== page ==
• 21D “Northeastern natives” ERIES. Wasn’t paying attention and put in CREES, they’re prairie natives, so they’re more Northwestern.
    • 33D “Coal-rich region” SAAR. It was an semi-independent country for a bit after WWII
    • 38D “Someone to admire” CLASSACT. It’d be utter toadyism to suggest Amy Reynaldo here now, wouldn’t it?
    • 49D “Mitt Romney’s alma mater: Abbr.” BYU. Brigham Young University. Named after the early Mormon leader.
    • 57D “CD Alternative” TNOTE. “Certificate of Deposit”
      4 stars. 

      Doug Peterson’s CrosSynergy/Washington Post crossword, “Getting Warm” – Sam Donaldson’s review

      CrosSynergy/Washington Post crossword solution, March 16

      Greetings from Brooklyn, New York! I’m here for the American Crossword Puzzle Tournament. It starts tomorrow, but a lot of us arrived on Thursday. You can’t contain all of the fun and camaraderie into one weekend, after all. If you’re on site now or will be at the tournament this weekend, be sure to say hello. Several of the Fiend Team will be in attendance, most of us matching wits against an all-star lineup of constructors. Personally I’m looking forward to seeing how Dr. Fill, Matt Ginsburg’s crossword-solving software, does on the tournament puzzles. My prediction is that fewer than ten humans will have a higher cumulative score than Dr. Fill.

      I certainly won’t be one of them. I hope to finish at or better than my overall ranking from last year, which I think was somewhere around 285. More importantly, I want to solve as many puzzles as I can without errors. Errors really kill your scores, so my mantra this year is to be slow and steady. If I can solve six of the seven puzzles accurately and put up a good fight against the traditionally difficult Puzzle #5, I’ll be happy.

      The highlight of the tournament, oddly, isn’t the tournament. It’s the people. Crossworders are among the most genuine, smart, funny, and warm people you’ll ever meet. Speaking of warmth, (that’s what professionals call a “segue,” kids!) today’s puzzle, from Fiendster Doug Peterson, features four terms ending with words that are synonyms for “warm:”

      • 17-Across: LEGAL TENDER is a [Phrase on bank notes]. “Love me tender” is a phrase on a mash note.
      • 27-Across: This one stumped me for a little while: the [Chocolate candy with a fruity, syrupy center] is a CHERRY CORDIAL. I’m not much into cherry-flavored candies, so maybe my own mental block was what slowed me down here.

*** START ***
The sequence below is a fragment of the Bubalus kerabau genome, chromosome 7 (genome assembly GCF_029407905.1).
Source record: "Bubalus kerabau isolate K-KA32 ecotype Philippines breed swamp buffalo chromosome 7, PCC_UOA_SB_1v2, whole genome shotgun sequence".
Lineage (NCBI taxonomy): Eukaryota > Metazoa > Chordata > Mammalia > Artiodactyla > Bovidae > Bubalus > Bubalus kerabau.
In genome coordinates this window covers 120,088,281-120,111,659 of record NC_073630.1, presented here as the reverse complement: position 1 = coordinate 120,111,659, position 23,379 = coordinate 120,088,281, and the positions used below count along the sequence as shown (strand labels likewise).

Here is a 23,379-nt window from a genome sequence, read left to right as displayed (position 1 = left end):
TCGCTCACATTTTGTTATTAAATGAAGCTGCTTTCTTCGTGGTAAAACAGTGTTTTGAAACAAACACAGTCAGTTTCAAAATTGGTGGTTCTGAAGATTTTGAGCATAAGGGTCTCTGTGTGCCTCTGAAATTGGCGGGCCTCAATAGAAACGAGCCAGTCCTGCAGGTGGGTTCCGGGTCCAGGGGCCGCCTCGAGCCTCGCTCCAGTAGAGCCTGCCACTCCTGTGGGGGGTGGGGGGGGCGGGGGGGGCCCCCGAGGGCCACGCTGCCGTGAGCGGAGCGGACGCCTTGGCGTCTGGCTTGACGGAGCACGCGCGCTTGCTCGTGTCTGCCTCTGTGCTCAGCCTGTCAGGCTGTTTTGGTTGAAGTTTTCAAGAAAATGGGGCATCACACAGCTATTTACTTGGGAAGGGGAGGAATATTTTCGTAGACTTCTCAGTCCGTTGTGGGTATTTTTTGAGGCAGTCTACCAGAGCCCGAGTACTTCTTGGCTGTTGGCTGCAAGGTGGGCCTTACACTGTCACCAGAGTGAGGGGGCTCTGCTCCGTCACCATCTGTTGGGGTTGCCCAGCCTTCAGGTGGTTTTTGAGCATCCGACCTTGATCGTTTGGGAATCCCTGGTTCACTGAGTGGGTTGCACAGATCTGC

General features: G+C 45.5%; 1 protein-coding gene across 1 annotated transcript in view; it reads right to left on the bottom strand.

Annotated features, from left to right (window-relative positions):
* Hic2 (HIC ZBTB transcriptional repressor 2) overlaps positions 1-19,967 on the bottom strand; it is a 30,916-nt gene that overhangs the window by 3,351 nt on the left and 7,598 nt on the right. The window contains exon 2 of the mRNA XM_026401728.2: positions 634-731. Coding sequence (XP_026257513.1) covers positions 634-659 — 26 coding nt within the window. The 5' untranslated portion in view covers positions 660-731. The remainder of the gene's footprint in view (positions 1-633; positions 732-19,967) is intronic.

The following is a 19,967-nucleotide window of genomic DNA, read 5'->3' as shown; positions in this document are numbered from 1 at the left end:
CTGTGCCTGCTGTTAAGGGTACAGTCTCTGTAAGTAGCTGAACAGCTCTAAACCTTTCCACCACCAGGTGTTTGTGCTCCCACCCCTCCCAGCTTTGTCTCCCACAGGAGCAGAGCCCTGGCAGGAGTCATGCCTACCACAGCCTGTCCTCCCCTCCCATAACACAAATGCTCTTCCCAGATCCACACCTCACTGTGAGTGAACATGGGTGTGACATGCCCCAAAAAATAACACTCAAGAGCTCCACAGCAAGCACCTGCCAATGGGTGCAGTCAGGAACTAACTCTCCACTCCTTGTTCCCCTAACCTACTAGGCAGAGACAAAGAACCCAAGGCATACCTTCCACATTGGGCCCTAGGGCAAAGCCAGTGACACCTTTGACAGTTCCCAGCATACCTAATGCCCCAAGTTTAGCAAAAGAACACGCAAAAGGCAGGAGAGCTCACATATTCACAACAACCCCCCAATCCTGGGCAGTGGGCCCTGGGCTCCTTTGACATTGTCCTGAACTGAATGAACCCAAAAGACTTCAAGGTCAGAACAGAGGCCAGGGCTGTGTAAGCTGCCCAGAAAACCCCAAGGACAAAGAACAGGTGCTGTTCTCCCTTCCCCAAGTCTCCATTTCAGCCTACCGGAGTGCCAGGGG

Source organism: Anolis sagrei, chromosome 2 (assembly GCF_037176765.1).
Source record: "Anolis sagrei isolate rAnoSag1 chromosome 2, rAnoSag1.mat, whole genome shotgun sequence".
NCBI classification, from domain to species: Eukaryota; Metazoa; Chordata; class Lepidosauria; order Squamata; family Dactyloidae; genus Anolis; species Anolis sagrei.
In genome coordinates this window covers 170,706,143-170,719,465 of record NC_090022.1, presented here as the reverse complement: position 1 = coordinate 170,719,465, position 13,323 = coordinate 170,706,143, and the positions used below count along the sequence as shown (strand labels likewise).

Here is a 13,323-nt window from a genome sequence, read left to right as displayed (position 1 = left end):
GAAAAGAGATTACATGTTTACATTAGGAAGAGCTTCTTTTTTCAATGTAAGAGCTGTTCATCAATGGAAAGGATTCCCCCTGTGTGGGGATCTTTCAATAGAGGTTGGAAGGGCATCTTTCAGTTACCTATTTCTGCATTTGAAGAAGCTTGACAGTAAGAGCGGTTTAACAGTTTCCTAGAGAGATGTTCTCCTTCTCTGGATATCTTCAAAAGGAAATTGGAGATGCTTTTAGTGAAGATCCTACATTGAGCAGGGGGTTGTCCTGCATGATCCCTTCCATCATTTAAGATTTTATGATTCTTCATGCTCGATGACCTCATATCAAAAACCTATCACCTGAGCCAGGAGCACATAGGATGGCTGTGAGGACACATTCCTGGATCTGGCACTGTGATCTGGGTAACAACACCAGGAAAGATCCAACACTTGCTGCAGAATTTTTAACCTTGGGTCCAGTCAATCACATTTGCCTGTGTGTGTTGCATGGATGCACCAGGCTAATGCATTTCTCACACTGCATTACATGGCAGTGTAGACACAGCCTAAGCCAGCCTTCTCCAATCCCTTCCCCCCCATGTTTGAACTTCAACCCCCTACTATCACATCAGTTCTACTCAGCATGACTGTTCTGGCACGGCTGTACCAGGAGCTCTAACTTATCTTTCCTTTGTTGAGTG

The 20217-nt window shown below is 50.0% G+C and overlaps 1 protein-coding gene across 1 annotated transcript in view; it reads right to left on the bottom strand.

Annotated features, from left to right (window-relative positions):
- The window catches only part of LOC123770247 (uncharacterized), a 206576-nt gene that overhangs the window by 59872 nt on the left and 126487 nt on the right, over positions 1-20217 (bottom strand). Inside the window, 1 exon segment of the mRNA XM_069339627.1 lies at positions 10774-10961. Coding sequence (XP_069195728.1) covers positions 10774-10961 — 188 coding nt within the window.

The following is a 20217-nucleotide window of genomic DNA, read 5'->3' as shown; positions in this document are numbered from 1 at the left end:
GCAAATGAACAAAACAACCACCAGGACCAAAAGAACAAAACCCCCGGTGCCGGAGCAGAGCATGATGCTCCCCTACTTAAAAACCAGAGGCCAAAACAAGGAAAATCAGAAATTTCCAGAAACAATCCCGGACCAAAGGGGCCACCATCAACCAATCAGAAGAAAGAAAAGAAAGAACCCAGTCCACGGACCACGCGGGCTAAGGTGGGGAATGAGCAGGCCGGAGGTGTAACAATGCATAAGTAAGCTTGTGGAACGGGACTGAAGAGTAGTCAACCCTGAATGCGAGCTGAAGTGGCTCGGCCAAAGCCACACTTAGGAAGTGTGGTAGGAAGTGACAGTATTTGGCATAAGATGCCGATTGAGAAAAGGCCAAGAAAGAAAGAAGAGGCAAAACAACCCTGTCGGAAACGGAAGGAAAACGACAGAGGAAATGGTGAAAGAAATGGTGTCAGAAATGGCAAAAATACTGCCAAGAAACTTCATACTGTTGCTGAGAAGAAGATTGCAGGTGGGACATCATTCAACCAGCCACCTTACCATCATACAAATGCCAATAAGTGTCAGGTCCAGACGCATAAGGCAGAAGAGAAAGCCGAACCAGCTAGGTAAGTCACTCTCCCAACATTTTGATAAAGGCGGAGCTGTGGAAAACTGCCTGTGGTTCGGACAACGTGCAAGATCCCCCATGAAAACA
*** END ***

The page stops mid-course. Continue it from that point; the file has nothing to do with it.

• 46-Across: POINT PLEASANT is a [New Jersey beach community] to which I’ve never been. Should a pilgrimage there be on my bucket list?
      • 61-Across: FOUR-OF-A-KIND is a great poker hand. Heck, [It beats a full house]. The probability of being dealt a four-of-a-kind in a five-card poker game is .0002400960, which translates to a 0.024 percent chance. (That means if you played 10,000 hands–10,000!!–you’d get just over two four-of-a-kind hands on average.) The probability of a full house, on the other hand, is .0014405762–not good, certainly, but about six times more likely than a four-of-a-kind!

      So many great items in the fill. I loved AFTER YOU (["Please go ahead"]) and FOOTSIE ([Game usually played without shoes]). (That FOOTSIE clue is just awesome.) I also liked AGE-OLD, EPIC POETRY, NOME ALASKA, ARMFUL, BLITZ, and OPENS FOR ([Plays onstage ahead of]). My favorite clue was [Excalibur, for one] for CASINO. Given my affinity for Las Vegas I’m a little red-faced that I kept thinking of the sword and not the casino!

      Patrick Merrell’s Celebrity crossword, “Sports Fan Friday”

      Celebrity crossword answers, 3 16 12 "Sports Fan Friday" Merrell

      • 15a. DANICA PATRICK, [First woman to lead the Indy 500: 2 wds.]
      • 31a. RACE CAR DRIVER, [15-Across' occupation: 2 wds.]
      • 48a. GODADDY DOT COM, [Website that 15-Across endorses: 3 wds.]

      Other assorted answers are related to motorsports. We’ve got the OVAL track shape at 20a, car TIRES at 38a, SPED at 55a, the [Honda Indy Toronto anthem] “O CANADA” at 5d, a LAP at 6d, a FERRARI at 8d, and 23d: REVS an engine.

      Now, what this puzzle doesn’t have is a ton of sports content. You’ve got the racing theme, but as far as requiring the solver to know names and terms from baseball, football, basketball, etc.–this “Sports Fan Friday” is a good bit friendlier to pop-culture buffs who aren’t much into sports.

      Joon Pahk and Amy Reynaldo’s Wall Street Journal crossword, “Passportmanteaux” — Matt’s review

      WSJ (Fri) • 3/16/12 • "Passportmanteaux" • Pahk, Reynaldo • solution

      The shoe is on the other foot this morning — joon and Amy have blogged my puzzles so many times here, but now it is I who blog them (speed-blog, actually, since I have to post my contest puzzle and then get out on the road to the commitment that’s keeping me from the ACPT this year. Grrr…).